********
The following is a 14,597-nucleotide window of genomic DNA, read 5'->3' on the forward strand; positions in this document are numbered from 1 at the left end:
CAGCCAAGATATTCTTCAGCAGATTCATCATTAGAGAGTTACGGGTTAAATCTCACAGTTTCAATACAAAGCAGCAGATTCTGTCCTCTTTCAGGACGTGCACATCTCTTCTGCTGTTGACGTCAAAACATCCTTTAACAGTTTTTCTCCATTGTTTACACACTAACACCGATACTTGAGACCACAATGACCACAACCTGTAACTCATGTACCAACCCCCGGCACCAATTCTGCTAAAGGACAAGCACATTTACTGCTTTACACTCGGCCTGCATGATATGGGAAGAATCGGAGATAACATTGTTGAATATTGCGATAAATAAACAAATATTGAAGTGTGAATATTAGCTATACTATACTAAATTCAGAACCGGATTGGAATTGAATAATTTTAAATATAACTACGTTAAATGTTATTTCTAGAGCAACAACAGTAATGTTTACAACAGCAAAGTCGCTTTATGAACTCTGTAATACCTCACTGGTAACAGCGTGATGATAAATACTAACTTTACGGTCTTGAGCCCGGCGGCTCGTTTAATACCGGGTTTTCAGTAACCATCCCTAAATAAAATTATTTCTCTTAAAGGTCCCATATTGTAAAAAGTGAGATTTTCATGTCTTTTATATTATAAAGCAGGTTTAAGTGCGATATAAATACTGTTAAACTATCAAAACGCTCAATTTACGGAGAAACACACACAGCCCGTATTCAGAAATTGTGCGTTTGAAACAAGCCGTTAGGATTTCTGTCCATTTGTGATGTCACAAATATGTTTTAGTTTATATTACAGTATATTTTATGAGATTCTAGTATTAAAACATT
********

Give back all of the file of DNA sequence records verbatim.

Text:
The following is a 14,597-nucleotide window of genomic DNA, read 5'->3' on the forward strand; positions in this document are numbered from 1 at the left end:
CAGCCAAGATATTCTTCAGCAGATTCATCATTAGAGAGTTACGGGTTAAATCTCACAGTTTCAATACAAAGCAGCAGATTCTGTCCTCTTTCAGGACGTGCACATCTCTTCTGCTGTTGACGTCAAAACATCCTTTAACAGTTTTTCTCCATTGTTTACACACTAACACCGATACTTGAGACCACAATGACCACAACCTGTAACTCATGTACCAACCCCCGGCACCAATTCTGCTAAAGGACAAGCACATTTACTGCTTTACACTCGGCCTGCATGATATGGGAAGAATCGGAGATAACATTGTTGAATATTGCGATAAATAAACAAATATTGAAGTGTGAATATTAGCTATACTATACTAAATTCAGAACCGGATTGGAATTGAATAATTTTAAATATAACTACGTTAAATGTTATTTCTAGAGCAACAACAGTAATGTTTACAACAGCAAAGTCGCTTTATGAACTCTGTAATACCTCACTGGTAACAGCGTGATGATAAATACTAACTTTACGGTCTTGAGCCCGGCGGCTCGTTTAATACCGGGTTTTCAGTAACCATCCCTAAATAAAATTATTTCTCTTAAAGGTCCCATATTGTAAAAAGTGAGATTTTCATGTCTTTTATATTATAAAGCAGGTTTAAGTGCGATATAAATACTGTTAAACTATCAAAACGCTCAATTTACGGAGAAACACACACAGCCCGTATTCAGAAATTGTGCGTTTGAAACAAGCCGTTAGGATTTCTGTCCATTTGTGATGTCACAAATATGTTTTAGTTTATATTACAGTATATTTTATGAGATTCTAGTATTAAAACATT